- Gas prices are more likely than any other factor to affect consumers’ holiday spending. Gasoline prices is the main factor negatively affecting consumers’ holiday shopping spend this year, cited by more than one-third (37 percent) of respondents — double the number who cited that factor last year (19 percent). Rising food prices was cited next-most-often; 31 percent of respondents this year which is up slightly from 28 percent last year.
- Shoppers will do their homework. Consistent with last year’s survey, U.S. shoppers will be doing lots of research before making holiday purchases this year. Three-quarters (76 percent) of respondents said they will likely ‘webroom’ — i.e., shop for a product online before purchasing it in a retail store — and approximately the same number (79 percent) said they plan to ‘showroom’ — i.e., visit a store to review a product before purchasing it online. In addition, more than four in five shoppers (84 percent) said they check Amazon.com before looking or buying elsewhere.
- Retailers could benefit by providing shopping ideas. Nearly two-thirds (64 percent) of respondents said their shopping experience would be made easier if they could get ideas for gifts for holidays and special occasions, as well as for people for whom they don’t regularly shop. More than half (54 percent) also cited online wish lists as another factor that would improve their shopping experience.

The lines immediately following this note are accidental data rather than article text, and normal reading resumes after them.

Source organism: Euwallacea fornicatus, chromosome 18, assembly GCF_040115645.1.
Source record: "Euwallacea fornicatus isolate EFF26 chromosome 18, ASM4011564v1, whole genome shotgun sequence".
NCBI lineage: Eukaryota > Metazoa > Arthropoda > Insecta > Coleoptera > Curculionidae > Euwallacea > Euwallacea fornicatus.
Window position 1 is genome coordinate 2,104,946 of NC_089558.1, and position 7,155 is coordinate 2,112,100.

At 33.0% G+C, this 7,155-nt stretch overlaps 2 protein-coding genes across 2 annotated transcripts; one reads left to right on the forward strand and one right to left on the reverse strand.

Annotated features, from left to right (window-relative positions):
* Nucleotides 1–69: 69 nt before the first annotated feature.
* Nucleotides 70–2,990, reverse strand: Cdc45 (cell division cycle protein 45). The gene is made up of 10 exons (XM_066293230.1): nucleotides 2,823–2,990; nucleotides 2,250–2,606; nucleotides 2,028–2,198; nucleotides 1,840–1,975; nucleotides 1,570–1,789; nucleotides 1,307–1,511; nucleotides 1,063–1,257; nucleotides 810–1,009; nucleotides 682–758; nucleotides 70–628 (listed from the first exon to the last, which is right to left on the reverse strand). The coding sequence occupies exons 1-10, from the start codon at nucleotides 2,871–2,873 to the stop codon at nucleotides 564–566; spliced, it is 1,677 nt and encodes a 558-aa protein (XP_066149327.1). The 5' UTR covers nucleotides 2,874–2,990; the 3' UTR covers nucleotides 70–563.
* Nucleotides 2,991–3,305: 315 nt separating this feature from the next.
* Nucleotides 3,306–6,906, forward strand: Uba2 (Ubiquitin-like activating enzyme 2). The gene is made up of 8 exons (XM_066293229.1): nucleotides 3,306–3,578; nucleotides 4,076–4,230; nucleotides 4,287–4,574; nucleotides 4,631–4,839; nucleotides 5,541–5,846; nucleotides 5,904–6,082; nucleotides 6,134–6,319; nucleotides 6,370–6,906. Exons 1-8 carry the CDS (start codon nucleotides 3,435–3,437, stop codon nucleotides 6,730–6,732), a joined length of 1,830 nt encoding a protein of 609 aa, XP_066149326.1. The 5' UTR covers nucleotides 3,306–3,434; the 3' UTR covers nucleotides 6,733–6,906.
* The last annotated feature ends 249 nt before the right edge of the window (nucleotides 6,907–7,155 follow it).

- ‘Experience’ gift purchases will likely increase. One-third (34 percent) of respondents said their holiday gift-buying this year will include ‘experience’ gifts — such as for restaurants, cooking classes, travel, concert and theater tickets. In addition, 36 percent of respondents said they will spend more money on ‘experience’ gifts this year than last year, with another six in 10 (58 percent) saying they plan to spend the same amount.
“Winning over the consumer will require providing active, rather than passive, shopping inspiration,” said Standish. “For instance, by proactively offering gift recommendations for that special person, retailers can influence purchasing before consumers check out Amazon or other e-tailers. And while technology has altered the retail experience for consumers and retailers alike, retailers must not lose the human touch. Those that succeed will balance human understanding and sensibility alongside digital prowess.”
“In addition, with the rising popularity of ‘experience’ gifts, competition for wallet-share is shifting from rivals in the retail industry to new competitors in other industries, such as travel. This makes it even more imperative for retailers who want to grow — or even just maintain — their share of wallet to enhance and improve their customers’ shopping experience, whether through improved technology or the addition of new services.”
- Consumers remain price-sensitive. Respondents were nearly twice as likely to say they plan to buy gift items at individual stores to get the best prices on each rather than buying them all in one place (48 percent vs. 25 percent).
- In terms of delivery, consumers prefer free over fast. Respondents were more than 10 times as likely to say they’re willing to wait longer for their items to be delivered for free than to pay an additional cost for immediate delivery (53 percent vs. 5 percent).
- Gift cards remain popular. More than two-thirds (71 percent) of respondents said they plan to purchase gift cards this holiday season, spending an average of $42 on each gift card.